Reflections from a volunteer
Jane Ross has been volunteering with CEISMIC for the past five months, coming in once a week to the UC Arts Digital Lab (the home of CEISMIC) to help us prepare material for the archive. She reflects below on her experiences as a CEISMIC Volunteer.
Being a volunteer in the UC Arts Digital Lab working on the CEISMIC Canterbury Earthquake Digital Archive has been a real joy. I started at CEISMIC in February. Having just returned to settle in Christchurch after living overseas for many years, I was looking for ways to connect with the community. Working at CEISMIC was the perfect stepping stone back into life in Christchurch.
I've taken a lot of photos of Christchurch’s damaged buildings myself, especially of familiar landmarks, knowing that many would be demolished. I was looking online at earthquake photos when I came across the CEISMIC archive. I thought it was a really valuable project and realised it must be a huge job to catalogue all the photos out there of earthquake damage. I just turned up at the CEISMIC office and asked if they needed any help. I’m so thankful they said yes they were looking for volunteers. I started the next week.
Jane and fellow CEISMIC Volunteer Dana hard at work in the UC Arts Digital Lab.
As an editor for many years, I’ve worked on many different kinds of text. When I’m doing my work, whether it’s writing or editing, I really get into a zone where I’m completely absorbed in the work and lose track of time. With all the upheaval I’ve had during my move back to Christchurch, it’s been a blessing to be able to lose myself in the work of cataloguing photos and to feel I’m making a small difference. I used to edit memoirs and facilitate memoir writing workshops, so I know how important it is for healing that we explore our own stories, especially the stories of difficult times in our lives. The quake photos are a visual form of the story of Christchurch’s traumatic quake experience. Remembering and sharing this story is part of our healing process as a city.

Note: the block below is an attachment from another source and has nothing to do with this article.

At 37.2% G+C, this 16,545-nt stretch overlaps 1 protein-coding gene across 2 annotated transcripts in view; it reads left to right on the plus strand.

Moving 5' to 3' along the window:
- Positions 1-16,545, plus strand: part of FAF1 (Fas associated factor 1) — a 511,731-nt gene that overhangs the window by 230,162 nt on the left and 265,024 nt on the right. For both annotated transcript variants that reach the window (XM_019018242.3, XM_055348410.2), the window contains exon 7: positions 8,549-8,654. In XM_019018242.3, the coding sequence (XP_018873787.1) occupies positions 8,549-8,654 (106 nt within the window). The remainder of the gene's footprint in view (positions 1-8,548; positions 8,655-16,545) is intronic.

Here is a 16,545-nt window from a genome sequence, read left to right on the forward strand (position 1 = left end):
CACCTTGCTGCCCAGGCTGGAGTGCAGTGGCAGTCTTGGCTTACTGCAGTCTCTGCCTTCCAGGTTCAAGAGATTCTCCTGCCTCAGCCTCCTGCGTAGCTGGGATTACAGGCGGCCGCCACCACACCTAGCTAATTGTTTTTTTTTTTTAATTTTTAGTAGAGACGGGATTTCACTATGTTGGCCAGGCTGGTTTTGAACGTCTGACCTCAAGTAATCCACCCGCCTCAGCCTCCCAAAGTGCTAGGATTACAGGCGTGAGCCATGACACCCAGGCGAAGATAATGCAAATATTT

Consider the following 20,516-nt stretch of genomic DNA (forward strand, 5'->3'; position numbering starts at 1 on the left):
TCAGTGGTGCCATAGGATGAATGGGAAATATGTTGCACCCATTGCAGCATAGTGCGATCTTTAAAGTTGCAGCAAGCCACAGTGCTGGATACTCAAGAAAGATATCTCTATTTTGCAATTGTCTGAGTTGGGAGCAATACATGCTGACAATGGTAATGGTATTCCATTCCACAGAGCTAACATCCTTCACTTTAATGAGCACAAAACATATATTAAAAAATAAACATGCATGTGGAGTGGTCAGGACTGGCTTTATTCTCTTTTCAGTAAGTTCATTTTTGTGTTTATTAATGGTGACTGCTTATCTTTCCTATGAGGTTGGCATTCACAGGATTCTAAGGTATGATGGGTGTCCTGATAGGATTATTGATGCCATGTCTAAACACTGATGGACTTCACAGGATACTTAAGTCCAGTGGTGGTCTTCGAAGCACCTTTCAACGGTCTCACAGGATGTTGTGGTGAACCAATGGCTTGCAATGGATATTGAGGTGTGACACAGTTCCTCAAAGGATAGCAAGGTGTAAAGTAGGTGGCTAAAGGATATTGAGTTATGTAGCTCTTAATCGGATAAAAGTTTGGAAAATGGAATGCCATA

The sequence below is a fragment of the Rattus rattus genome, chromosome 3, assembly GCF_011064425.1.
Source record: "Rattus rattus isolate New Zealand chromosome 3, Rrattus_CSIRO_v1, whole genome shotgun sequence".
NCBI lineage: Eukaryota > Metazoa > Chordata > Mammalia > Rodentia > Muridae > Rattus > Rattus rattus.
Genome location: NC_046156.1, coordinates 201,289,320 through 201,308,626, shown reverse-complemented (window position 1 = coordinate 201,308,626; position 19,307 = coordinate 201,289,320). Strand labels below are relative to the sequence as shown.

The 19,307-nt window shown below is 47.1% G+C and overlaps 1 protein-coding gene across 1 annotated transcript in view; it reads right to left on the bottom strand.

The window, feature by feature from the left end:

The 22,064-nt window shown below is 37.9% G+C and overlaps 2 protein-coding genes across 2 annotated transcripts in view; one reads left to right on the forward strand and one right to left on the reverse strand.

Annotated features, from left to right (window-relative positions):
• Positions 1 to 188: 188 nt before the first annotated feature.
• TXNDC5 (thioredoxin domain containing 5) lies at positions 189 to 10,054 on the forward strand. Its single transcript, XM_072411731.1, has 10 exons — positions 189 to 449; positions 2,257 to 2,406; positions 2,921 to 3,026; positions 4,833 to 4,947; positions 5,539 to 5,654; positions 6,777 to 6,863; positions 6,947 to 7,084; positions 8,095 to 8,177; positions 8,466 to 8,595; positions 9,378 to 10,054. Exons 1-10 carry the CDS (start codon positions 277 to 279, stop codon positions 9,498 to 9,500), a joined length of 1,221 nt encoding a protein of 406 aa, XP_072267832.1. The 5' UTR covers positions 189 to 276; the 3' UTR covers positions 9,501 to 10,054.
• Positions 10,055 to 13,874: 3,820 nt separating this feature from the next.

Coming back to live in Christchurch was emotionally difficult for me; the city has changed so much since the quakes. Working on the quake archive has been very cathartic. Recently I’ve been working on editing the descriptions of photos of street art done since the quakes. This has given me a new appreciation for the creativity of our city’s established artists and young creatives and of the groups who worked to bring life back to the damaged CBD and other neighbourhoods. Now I look on the central city with new eyes, often noticing the street art that I would have overlooked before. I feel more connected to the city and to all who have struggled since the quakes, thanks to this work at CEISMIC.
Staff and volunteers enjoy a celebratory morning tea.
The staff in the UC Arts Digital Lab are wonderful to work with. They also are often completely absorbed in their work, but then we’ll all come out of that zone and chat about what’s going on in our lives. There’s a wonderful camaraderie in the office and a lovely atmosphere of shared endeavour and exploration. A lot of what’s going on in the office is at the forefront of digital publishing in academia. It’s exciting to see the other projects the UC Arts Digital Lab staff is involved in. I feel quite blessed to be a small part of this team and their larger projects.
Thank you Jane, and all our other volunteers, for your incredible work - we couldn't do it without you! If you're interested in joining them as a CEISMIC Volunteer, contact our Programme Coordinator, Jennifer Middendorf: email@example.com